Yesterday, Hart, Tami and I had a good lunch-hour visit to Crockett HS.  Students were eager to do the t-shirt challenge, and they had ideas for how to fight the Super-villains of Greed, Racism, War, Sexism and Ecocide.  Penny Poll results showed the biggest priority for Health Care, with 36.5% of the vote, followed by 26.5% for Education, 16.5% for the Environment, 12% for the Military and 8.5% for NASA.

Here are some of their responses to the Super-villains question.  Thanks, Cougars!
War because it needs to stop.  People need to agree with me -- violence is never the answer



Ecocide, I believe expansion is killing our environment










I will fight racism by showing that everyone is equal and spreading awareness





We saw this poster on a bulletin board and thought it was excellent


Wednesday, March 27, 2019

First time to table at Texas State University

Big thanks to Greg Moses for inviting us to be part of a tabling day at Texas State University in San Marcos today! Hart and I were so glad to be joined by GI resister, Stephen Funk (and his adorable dog, Crisco) and by Mia Estrada from the Philosophy Department at TX State. And thanks to Alan Pogue for coming and taking photos! We value all the engagement with students who stopped at the table to talk about the issues addressed by the reflection question, the Peace Wheel and the Penny Poll.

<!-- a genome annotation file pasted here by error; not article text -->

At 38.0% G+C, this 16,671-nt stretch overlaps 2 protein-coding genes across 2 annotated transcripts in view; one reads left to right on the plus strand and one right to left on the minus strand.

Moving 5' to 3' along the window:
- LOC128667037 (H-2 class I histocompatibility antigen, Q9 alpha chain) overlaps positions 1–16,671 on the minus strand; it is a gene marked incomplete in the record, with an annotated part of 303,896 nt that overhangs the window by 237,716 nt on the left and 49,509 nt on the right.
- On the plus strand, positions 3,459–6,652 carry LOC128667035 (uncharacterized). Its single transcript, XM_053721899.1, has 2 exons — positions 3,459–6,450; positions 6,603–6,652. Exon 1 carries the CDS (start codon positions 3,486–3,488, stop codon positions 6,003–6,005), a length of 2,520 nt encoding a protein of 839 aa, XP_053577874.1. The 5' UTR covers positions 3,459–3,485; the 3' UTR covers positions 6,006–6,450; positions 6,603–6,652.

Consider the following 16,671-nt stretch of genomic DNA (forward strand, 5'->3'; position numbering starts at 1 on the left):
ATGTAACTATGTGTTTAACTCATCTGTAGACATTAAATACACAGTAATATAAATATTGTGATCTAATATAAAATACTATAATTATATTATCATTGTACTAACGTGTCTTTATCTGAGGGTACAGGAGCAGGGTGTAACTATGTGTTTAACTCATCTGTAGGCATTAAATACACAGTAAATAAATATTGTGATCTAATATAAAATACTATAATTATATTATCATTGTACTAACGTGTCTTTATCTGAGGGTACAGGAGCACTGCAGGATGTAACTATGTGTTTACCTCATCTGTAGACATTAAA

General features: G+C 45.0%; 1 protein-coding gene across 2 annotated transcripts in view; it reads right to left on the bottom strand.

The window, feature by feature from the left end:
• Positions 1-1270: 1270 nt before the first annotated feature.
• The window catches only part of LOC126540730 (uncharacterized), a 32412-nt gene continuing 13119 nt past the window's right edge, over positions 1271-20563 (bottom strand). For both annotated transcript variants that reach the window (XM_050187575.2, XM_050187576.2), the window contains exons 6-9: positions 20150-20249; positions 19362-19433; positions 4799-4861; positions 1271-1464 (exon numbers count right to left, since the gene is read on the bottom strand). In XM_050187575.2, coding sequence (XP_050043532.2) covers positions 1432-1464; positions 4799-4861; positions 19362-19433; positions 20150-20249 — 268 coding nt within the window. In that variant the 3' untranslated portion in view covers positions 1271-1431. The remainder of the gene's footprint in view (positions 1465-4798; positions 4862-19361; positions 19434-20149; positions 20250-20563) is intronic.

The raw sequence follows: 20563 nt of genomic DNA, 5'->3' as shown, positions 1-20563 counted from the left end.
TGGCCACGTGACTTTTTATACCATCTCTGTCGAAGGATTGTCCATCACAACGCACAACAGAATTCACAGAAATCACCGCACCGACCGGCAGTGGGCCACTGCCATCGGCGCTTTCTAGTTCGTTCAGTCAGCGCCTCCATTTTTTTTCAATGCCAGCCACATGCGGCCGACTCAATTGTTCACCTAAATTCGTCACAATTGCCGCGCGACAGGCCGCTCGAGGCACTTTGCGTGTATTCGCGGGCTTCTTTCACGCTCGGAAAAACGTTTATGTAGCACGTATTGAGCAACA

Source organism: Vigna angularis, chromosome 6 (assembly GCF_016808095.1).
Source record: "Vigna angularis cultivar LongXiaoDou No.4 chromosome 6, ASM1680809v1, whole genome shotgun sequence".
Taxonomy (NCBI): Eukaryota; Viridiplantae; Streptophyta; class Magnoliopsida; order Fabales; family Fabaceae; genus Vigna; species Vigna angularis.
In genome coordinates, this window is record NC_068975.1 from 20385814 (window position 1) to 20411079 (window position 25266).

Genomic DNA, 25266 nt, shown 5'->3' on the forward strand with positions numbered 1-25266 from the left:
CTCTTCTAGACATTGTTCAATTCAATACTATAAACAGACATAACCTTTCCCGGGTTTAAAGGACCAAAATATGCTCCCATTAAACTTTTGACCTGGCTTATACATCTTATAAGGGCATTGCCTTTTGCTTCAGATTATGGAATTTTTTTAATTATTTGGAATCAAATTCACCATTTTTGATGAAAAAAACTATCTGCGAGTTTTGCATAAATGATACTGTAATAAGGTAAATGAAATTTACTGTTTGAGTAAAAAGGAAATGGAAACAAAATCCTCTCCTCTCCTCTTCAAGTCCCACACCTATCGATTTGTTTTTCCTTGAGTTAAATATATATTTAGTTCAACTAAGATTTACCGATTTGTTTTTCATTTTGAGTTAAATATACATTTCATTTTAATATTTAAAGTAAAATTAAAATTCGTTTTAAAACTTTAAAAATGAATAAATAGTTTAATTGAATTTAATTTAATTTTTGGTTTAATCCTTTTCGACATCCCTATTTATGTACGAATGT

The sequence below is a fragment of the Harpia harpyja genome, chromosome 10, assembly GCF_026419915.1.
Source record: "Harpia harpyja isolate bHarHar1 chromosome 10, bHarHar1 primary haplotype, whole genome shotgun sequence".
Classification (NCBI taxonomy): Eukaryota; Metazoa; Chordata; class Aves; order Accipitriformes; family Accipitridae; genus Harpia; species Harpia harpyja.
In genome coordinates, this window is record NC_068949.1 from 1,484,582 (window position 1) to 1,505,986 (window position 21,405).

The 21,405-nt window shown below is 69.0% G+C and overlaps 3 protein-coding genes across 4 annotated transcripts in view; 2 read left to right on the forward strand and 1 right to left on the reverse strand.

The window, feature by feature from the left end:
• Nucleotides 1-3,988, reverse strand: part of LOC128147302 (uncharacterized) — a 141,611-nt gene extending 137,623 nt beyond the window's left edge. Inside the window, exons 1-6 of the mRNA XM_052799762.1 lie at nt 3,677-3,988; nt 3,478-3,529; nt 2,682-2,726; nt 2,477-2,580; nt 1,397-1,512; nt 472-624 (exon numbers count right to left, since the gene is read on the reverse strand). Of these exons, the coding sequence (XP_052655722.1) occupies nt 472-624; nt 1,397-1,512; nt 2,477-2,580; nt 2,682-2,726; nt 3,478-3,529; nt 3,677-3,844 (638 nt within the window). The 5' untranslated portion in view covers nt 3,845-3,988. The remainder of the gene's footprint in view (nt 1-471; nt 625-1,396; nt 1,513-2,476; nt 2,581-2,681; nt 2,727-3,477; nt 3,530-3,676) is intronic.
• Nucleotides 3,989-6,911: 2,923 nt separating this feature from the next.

Penny Poll results showed a strong priority for Education, garnering a full 30% of the penny vote, followed by 23% for the Environment, 21% for Health Care, 11% for Humanitarian Aid, 10% for the Military and 5% for NASA. Several students put all their pennies into the Education jar, and a student made the apt observation that if we didn't have catastrophes caused by climate change, we wouldn't need so much humanitarian aid. 

Thanks, Bobcats, for welcoming us to your campus today!


Mia models our t-shirt!


Stephen's sign with our guest dog, Crisco

A few of the responses to our reflection question